High Transverse Skin Incisions May Reduce Wound Complications in Obese Women Having Cesarean Delivery [21H]

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Cesarean delivery of obese women is associated with a high risk of wound complications. Our objective was to determine whether high transverse skin incisions reduce the risk of cesarean wound complications in women with a body mass index (BMI) greater than 40.


A retrospective cohort study was undertaken of parturients ages 18–45 with BMI greater than 40 having high transverse skin incisions from January 2010 to April 2015 at a tertiary maternity hospital. Matched controls had low transverse skin incisions along with a BMI greater than 40. The primary outcome, wound complication, was defined as any seroma, hematoma, dehiscence or infection requiring opening and evacuating/debriding the wound. Secondary outcomes included number of hospital days, NICU admission, Apgar scores, birth weight, and gestational age at delivery. Fisher's exact test was used for continuous variables and chi-square tests for categorical variables.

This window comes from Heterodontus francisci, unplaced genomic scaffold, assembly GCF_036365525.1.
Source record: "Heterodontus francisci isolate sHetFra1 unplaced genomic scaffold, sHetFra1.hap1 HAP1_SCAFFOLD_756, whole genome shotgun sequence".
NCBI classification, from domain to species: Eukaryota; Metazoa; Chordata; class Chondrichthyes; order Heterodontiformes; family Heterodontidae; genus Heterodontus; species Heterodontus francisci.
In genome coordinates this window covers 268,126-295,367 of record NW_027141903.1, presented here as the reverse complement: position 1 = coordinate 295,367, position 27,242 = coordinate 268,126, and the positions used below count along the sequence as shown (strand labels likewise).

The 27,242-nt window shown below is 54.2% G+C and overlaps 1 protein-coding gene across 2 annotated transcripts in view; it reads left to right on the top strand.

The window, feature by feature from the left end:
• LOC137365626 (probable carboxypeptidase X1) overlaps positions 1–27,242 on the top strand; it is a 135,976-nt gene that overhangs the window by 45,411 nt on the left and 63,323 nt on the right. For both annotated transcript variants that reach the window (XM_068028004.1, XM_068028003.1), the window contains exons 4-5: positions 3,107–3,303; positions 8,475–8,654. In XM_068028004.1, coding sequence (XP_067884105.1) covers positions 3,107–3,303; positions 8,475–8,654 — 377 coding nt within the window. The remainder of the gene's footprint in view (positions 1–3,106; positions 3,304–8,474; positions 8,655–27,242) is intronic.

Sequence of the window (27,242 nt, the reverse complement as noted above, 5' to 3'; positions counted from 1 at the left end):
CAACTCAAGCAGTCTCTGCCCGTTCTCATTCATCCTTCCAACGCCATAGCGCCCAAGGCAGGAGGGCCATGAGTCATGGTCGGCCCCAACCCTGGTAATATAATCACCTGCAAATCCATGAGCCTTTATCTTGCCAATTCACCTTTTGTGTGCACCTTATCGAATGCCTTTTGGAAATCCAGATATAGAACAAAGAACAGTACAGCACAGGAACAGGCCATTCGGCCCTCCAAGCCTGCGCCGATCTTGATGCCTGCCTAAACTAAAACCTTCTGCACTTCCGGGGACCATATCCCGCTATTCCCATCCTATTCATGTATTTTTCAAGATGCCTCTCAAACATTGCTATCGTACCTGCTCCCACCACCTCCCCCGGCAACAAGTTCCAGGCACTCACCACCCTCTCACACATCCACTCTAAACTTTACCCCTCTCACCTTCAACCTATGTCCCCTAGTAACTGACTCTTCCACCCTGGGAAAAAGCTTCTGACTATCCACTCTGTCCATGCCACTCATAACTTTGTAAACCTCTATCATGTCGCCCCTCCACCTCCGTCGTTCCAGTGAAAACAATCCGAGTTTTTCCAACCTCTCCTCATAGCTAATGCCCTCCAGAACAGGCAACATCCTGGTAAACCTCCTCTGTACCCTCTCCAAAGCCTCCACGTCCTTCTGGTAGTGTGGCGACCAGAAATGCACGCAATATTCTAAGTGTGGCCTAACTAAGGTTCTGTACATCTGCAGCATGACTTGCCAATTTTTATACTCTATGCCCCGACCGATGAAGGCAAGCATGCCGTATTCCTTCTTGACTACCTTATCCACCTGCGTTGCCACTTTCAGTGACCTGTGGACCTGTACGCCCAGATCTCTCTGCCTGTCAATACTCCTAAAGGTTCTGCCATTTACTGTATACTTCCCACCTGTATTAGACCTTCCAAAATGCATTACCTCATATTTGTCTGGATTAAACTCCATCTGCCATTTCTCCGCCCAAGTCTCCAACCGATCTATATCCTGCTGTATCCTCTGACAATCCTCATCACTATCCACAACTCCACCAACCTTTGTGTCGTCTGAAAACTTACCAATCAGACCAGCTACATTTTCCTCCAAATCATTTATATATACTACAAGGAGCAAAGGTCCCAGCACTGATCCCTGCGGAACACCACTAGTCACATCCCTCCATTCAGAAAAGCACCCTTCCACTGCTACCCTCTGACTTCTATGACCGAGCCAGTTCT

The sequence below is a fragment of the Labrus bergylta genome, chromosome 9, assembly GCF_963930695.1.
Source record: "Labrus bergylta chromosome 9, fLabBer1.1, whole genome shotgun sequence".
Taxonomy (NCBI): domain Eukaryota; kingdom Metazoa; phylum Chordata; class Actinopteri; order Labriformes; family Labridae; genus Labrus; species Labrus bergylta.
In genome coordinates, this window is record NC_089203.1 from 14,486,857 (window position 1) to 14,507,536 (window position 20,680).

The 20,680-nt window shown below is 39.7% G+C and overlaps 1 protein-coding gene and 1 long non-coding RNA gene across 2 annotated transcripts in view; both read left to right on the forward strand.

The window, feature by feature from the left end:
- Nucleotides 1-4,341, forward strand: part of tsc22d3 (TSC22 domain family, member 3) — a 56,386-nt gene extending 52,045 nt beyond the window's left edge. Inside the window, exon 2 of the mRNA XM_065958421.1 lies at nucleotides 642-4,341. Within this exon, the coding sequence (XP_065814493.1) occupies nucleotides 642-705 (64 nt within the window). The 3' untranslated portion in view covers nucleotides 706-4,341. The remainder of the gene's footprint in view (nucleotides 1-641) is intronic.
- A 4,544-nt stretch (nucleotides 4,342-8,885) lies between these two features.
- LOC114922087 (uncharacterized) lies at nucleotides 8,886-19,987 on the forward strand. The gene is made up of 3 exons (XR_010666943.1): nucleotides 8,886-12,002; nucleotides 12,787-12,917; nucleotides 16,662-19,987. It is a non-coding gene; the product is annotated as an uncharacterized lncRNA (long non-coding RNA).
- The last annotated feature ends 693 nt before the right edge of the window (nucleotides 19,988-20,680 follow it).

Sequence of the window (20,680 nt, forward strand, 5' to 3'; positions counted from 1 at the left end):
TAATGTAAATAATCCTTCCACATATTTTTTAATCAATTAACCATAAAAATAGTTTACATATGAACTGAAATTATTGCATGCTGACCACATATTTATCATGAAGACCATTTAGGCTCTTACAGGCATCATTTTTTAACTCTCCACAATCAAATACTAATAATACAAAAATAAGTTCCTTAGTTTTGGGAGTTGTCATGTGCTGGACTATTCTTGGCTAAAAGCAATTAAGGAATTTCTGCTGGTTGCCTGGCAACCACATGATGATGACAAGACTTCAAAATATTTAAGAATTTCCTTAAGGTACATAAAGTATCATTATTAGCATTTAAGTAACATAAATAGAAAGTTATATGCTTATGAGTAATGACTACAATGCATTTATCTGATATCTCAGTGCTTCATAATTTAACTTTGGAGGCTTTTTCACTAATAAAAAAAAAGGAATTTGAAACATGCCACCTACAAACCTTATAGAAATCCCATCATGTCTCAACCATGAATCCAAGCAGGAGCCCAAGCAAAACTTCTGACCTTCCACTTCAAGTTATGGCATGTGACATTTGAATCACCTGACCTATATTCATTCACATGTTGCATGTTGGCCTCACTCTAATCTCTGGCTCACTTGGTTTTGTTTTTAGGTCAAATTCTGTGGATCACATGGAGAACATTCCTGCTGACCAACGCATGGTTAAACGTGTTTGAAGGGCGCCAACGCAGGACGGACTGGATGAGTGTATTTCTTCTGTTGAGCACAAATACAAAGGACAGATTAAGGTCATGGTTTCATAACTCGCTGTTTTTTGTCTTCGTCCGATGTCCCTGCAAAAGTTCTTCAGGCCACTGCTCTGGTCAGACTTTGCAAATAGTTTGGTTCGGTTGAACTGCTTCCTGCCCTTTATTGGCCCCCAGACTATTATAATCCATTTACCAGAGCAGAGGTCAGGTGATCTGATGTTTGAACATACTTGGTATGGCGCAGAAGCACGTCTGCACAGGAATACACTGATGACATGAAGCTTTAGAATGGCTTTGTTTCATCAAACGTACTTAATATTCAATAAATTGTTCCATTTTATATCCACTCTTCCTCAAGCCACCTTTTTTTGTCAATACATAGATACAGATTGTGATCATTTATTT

Nineteen women had high transverse incisions and were matched with 57 controls (low transverse incisions). The mean BMI was 49 for the treatment group and 42 for the control group. There was a trend toward reduced wound complications in those having high transverse skin incisions, but this did not reach statistical significance (10.53% vs 17.54%, P=.72). Those having high transverse skin incisions had a higher number of hospital days (3.1 vs 2.4, P=.027), but there was no difference in other secondary outcomes.


High transverse skin incisions may reduce the risk of wound complications in parturients with obesity. A study with more power should be considered.

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